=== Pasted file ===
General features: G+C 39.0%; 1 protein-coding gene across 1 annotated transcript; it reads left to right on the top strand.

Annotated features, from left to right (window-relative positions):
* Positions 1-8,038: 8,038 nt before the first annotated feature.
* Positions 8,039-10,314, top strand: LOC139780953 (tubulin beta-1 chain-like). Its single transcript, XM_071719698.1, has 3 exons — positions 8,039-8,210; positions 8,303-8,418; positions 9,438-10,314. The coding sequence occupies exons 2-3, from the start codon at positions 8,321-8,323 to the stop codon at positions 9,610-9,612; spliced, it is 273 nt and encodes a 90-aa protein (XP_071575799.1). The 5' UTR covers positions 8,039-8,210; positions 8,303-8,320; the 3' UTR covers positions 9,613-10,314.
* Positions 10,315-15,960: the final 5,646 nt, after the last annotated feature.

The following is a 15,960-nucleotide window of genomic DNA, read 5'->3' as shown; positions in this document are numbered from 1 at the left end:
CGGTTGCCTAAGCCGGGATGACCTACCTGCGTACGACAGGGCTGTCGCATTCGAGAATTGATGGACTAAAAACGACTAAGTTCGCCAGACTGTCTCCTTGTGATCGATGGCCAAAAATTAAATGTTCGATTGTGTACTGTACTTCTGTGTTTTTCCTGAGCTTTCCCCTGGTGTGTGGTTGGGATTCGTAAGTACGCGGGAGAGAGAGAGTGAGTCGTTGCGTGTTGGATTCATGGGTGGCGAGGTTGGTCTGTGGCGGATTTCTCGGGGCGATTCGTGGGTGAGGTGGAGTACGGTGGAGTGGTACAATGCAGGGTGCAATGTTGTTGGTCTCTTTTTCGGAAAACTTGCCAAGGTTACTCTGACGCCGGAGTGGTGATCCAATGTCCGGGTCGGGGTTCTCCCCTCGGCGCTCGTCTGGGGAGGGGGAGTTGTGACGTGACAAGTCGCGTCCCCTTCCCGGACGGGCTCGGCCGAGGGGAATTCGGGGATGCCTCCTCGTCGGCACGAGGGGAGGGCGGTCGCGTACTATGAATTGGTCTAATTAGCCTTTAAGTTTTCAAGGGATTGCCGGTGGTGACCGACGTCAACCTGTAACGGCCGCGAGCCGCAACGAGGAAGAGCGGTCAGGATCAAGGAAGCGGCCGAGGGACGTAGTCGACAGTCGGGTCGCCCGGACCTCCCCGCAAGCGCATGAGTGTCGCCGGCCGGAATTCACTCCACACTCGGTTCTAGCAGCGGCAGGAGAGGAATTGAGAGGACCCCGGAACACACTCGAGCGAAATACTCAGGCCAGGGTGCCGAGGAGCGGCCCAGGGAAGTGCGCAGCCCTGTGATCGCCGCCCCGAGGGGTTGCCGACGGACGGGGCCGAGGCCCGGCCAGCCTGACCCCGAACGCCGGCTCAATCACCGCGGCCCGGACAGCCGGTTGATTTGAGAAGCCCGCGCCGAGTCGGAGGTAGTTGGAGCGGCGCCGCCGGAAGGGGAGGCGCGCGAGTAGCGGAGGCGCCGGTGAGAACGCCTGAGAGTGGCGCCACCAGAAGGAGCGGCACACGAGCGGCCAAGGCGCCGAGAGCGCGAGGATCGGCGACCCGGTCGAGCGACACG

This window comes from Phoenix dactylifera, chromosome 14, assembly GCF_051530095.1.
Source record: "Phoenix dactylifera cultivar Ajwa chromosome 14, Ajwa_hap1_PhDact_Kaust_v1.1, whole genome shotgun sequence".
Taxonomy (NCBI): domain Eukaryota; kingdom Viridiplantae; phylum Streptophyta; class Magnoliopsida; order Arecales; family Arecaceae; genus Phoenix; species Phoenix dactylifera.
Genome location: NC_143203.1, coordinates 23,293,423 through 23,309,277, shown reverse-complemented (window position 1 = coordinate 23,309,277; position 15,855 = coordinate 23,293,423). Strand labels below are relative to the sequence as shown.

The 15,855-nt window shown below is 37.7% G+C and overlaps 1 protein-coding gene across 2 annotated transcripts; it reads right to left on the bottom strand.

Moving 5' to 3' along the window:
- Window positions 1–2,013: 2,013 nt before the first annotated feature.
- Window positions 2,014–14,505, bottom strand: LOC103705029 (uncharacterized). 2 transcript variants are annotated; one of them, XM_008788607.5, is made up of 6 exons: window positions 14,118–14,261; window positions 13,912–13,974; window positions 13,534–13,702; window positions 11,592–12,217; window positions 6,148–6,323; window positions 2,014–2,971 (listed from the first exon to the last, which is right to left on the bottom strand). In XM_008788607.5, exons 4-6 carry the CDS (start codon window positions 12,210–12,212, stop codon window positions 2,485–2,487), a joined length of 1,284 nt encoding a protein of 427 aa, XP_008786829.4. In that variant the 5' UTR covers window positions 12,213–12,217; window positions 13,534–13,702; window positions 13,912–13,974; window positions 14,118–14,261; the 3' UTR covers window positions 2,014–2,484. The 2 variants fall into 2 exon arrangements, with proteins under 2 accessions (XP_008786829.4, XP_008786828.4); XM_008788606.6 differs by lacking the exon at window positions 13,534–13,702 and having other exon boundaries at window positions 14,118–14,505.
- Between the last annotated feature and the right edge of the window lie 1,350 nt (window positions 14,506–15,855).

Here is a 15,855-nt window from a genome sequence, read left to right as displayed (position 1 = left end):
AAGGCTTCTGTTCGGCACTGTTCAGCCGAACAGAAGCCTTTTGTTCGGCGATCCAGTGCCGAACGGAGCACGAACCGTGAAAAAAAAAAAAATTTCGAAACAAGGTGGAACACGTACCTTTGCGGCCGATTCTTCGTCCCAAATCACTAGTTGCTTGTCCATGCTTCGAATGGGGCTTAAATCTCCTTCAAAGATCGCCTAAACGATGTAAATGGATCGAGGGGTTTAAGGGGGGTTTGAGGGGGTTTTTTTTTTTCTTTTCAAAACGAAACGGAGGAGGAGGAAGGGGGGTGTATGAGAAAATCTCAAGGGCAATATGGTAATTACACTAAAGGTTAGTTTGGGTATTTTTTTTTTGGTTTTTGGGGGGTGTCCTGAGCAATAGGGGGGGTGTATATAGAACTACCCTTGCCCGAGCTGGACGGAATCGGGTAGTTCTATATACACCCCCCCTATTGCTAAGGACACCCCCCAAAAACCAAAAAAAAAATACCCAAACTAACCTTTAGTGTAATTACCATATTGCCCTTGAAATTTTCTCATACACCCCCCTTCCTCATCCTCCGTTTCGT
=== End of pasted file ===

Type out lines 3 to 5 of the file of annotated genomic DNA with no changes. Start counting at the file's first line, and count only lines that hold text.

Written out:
* Positions 1-8,038: 8,038 nt before the first annotated feature.
* Positions 8,039-10,314, top strand: LOC139780953 (tubulin beta-1 chain-like). Its single transcript, XM_071719698.1, has 3 exons — positions 8,039-8,210; positions 8,303-8,418; positions 9,438-10,314. The coding sequence occupies exons 2-3, from the start codon at positions 8,321-8,323 to the stop codon at positions 9,610-9,612; spliced, it is 273 nt and encodes a 90-aa protein (XP_071575799.1). The 5' UTR covers positions 8,039-8,210; positions 8,303-8,320; the 3' UTR covers positions 9,613-10,314.
* Positions 10,315-15,960: the final 5,646 nt, after the last annotated feature.